Thundra

Thundra: Serverless Observability for AWS Lambda

The black box nature of AWS Lambda and other serverless environments means that identifying and fixing performance issues is difficult and time-consuming. Built for straightforward debugging, monitoring, and observability, Thundra provides deep insight into your entire serverless environment. Thundra collects and correlates all your metrics, logs, and traces, allowing you to quickly identify problematic invocations and also analyzes external services associated with that function. With Thundra’s zero overhead and automated instrumentation capabilities, your developers are free to write code without worrying about bulking up their Lambdas or wasting time on chasing black box problems.

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Custom Runtime and Layer Support

Concepts

Layers

“Lambda Layers” allows developers to centrally manage common code and data across multiple functions. By “Lambda Layers”, deployment packages (typically .zip files) can be released as layer to be used by AWS Lambda functions.

  • There is no defined format for the package content, it can contain anything (binaries, scripts, config files, etc …)
  • The content of layer packages is extracted onto /opt folder so they will be available there for the function’s execution environment to be used. Versioning of published layer is handled by AWS Lambda by giving monotonically increasing version number with every release.
  • The published layer can be deleted but then it cannot be added anymore. The functions which already have this layer can continue to have the layer.
  • Resource-based policies can be assigned to layers to give them account based or public access.

Custom Runtime

“Custom Runtime” feature in AWS Lambda which allows you to use any programming language to run your functions. By “Custom Runtime”, you provide your deployment package (typically .zip files) which contains bootstrap file as the entry point where it can be any executable file such as a script or binary file. In here, AWS Lambda platform is not interested in which programming language or runtime are you using, but just starts your bootstrap. It gives you more flexibility than managed runtimes but you need to implement the AWS Lambda “Runtime API” yourself which defines a simple HTTP based specification of the Lambda programming model which can be implemented in any programming language:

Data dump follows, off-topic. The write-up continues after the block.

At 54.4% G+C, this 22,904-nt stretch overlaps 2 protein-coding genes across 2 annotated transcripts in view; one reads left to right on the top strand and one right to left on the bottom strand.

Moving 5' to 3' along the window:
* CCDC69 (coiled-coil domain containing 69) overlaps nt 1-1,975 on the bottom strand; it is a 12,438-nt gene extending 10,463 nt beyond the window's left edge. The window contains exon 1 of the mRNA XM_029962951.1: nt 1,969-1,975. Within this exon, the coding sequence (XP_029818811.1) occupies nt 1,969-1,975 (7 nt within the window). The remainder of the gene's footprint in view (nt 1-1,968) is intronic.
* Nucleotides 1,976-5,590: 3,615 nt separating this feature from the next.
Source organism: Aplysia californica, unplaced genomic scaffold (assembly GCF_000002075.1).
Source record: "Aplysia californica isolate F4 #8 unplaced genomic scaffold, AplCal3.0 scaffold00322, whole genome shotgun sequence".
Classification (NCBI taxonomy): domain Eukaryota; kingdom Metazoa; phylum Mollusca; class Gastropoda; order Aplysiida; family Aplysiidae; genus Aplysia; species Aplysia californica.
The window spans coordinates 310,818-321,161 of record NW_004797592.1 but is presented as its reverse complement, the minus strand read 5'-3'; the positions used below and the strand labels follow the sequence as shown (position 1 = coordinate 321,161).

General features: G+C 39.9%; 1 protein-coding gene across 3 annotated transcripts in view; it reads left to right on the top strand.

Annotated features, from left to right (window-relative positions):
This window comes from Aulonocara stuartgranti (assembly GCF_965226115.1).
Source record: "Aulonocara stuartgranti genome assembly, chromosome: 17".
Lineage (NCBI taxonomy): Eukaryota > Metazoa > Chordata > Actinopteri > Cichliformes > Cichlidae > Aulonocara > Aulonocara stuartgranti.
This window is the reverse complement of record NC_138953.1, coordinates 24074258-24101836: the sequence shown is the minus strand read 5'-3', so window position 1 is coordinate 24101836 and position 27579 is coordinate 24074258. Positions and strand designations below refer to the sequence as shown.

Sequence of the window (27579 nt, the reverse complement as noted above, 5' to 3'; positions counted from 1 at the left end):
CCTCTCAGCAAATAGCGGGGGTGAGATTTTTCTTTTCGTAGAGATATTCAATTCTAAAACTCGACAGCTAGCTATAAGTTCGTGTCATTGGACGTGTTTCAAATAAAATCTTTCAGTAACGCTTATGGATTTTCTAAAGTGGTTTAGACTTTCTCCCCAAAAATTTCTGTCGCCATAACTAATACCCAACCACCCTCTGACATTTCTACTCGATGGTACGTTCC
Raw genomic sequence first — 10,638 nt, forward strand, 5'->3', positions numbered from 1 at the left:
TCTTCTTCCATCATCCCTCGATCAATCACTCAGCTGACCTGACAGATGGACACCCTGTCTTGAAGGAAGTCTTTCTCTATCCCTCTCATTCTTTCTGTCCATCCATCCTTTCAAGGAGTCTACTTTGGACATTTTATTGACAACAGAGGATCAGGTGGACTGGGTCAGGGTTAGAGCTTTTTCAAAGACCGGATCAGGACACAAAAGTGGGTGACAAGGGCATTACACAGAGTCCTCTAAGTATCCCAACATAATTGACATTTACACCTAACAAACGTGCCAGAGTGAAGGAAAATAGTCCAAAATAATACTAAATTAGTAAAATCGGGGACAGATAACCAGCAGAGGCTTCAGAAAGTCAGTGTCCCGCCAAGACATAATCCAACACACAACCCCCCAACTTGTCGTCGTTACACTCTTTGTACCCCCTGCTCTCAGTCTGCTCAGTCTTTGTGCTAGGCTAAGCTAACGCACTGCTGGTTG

• Initialize function once
  • Then for every invocation
  • Poll the request/event data from AWS Lambda runtime API through HTTP. When there is no invocation (typically you have already processed the previous invocation and looking for a new one), your container will be frozen here
  • Invoke the function (specifically classic handler implementation) itself with the polled request/event data and get the response from there
  • Send the response to AWS Lambda runtime API back through HTTP.

For managed runtimes, all of these above are already handled by AWS Lambda runtime itself for you but you don’t have control on the environment. Now, there are more things that you CAN do however there are more things that you MUST do :)